24th February 1972
I write this note in the knowledge that it may well serve as my last will and testament. Myself and three other miners have been trapped beneath the main shaft to the surface for what we believe to be three days, but with no daylight, and increasing dehydration, it's impossible to tell. The only thing keeping us alive is the hope that there could be a rescue team already on the way. We were all so positive at the start, but that seems long ago now.

Renton was the first to crack, some time during the first night. We all just lay there, trying to sleep through the sound of his wailing and sobbing, trying to pretend his problems weren't our own, and that he was weak for having given up so soon. The fact was, he was dealing with the situation pretty realistically: our chance of survival gets smaller every hour. Since then, he hasn't said much, but the despair that gripped him seems to have spread through the rest of us like a cancer.

We were such fools to ignore the foreman, and he paid for that with his life. When he started putting security code locks on all the doors, we thought he was crazy: there's only us down here after all, so why should we need codes to access places we're all allowed to go? He gave us all code sheets, made us swear to keep them safe - huh, mine hasn't left my locker more than once, it's still there, doesn't get much safer than that. We asked him who we were keeping them safe from, but he never said. It was a pain in the arse, is what it was. I had to trek all the way to that crazy biologist's office in the mining room this morning, just to check the code for Section C.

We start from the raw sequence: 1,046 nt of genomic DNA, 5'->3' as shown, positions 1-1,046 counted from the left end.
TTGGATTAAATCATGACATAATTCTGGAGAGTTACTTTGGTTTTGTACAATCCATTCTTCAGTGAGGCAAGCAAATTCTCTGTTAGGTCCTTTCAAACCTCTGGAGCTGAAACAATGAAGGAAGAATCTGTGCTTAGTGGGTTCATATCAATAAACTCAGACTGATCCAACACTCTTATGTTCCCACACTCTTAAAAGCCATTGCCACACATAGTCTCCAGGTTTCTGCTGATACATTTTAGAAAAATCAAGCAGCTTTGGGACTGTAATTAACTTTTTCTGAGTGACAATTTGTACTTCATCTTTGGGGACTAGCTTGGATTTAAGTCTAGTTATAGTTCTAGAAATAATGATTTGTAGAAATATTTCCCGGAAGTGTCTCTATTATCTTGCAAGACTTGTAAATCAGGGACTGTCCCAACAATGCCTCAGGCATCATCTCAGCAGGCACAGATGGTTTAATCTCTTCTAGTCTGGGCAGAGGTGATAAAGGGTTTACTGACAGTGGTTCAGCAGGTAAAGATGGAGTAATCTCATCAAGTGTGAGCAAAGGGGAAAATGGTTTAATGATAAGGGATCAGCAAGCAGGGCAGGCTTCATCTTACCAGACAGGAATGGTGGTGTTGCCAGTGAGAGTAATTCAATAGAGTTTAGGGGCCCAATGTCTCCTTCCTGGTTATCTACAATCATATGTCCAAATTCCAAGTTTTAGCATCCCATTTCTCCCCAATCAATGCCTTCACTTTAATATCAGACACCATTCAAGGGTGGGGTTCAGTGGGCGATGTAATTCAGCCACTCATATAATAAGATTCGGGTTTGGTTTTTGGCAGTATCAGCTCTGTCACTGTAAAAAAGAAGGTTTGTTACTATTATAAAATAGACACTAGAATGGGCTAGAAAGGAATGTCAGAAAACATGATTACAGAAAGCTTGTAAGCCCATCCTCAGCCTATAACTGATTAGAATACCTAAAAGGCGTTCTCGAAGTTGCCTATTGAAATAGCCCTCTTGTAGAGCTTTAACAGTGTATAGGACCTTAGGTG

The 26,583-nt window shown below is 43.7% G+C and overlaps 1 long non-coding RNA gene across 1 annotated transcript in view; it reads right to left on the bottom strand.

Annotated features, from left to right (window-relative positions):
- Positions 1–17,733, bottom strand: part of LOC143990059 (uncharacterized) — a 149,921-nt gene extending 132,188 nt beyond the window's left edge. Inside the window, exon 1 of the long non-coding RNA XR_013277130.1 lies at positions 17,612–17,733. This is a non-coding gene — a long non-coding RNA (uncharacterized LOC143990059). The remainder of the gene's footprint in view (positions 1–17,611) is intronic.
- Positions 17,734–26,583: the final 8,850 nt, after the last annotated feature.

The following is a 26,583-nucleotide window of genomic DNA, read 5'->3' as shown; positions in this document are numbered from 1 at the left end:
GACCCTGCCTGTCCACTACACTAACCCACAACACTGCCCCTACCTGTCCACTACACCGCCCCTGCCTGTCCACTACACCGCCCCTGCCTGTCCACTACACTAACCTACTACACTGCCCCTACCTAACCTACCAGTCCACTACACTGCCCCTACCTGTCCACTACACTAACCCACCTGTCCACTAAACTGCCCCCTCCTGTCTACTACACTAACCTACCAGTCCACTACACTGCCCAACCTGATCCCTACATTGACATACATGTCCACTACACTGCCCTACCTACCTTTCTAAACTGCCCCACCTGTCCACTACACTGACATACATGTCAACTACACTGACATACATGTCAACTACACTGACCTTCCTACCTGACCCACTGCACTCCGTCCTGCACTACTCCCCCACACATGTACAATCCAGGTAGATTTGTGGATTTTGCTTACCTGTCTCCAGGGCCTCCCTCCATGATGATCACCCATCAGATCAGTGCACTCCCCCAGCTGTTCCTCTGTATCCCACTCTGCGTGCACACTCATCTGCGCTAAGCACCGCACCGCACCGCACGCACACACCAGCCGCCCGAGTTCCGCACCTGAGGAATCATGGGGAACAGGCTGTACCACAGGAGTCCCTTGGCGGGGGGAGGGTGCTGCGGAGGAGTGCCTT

But he obviously knew something about these mines we didn't. Some of the guys started acting weird. Not crazy weird, just... not normal. That didn't stop a couple of them being carted off to mainland Europe for psychiatric help. It was no one I knew well. Until the incident three days ago.

We were in chemical storage, when one of the guys who had seemed pretty straight just started shouting. It wasn't a normal kind of shouting. I'm not any kind of word smith, so I just don't know how to describe the noises he was making. We'll just have to stick with not normal. Anyway, he managed to hurt a couple of guys, damage some equipment before we got him under control. Nothing serious. When we released him, he seemed OK. Phased, but alright. Didn't really know where he was, far away look in his eyes. That look... I'll remember that for the rest of my days, even if there aren't many more of them. His pupils weren't dilated... they just seemed to take up more space than should be possible: black, and horrible. Then he snapped, and grabbed up one of the high rated explosive packs. We knew what he intended, saw it in those eyes. Those that could, made a run for it, but the guy was already bearing down on the foreman, he didn't have a chance. There were five of us who made it out to the exit shaft. Only four survived the explosion. The elevator shaft collapsed in on us, and now, it's anyone's guess how many are still trapped down here.

The last thing I saw was those eyes. Seemed like they were staring at me, and me alone.
Miles Statton

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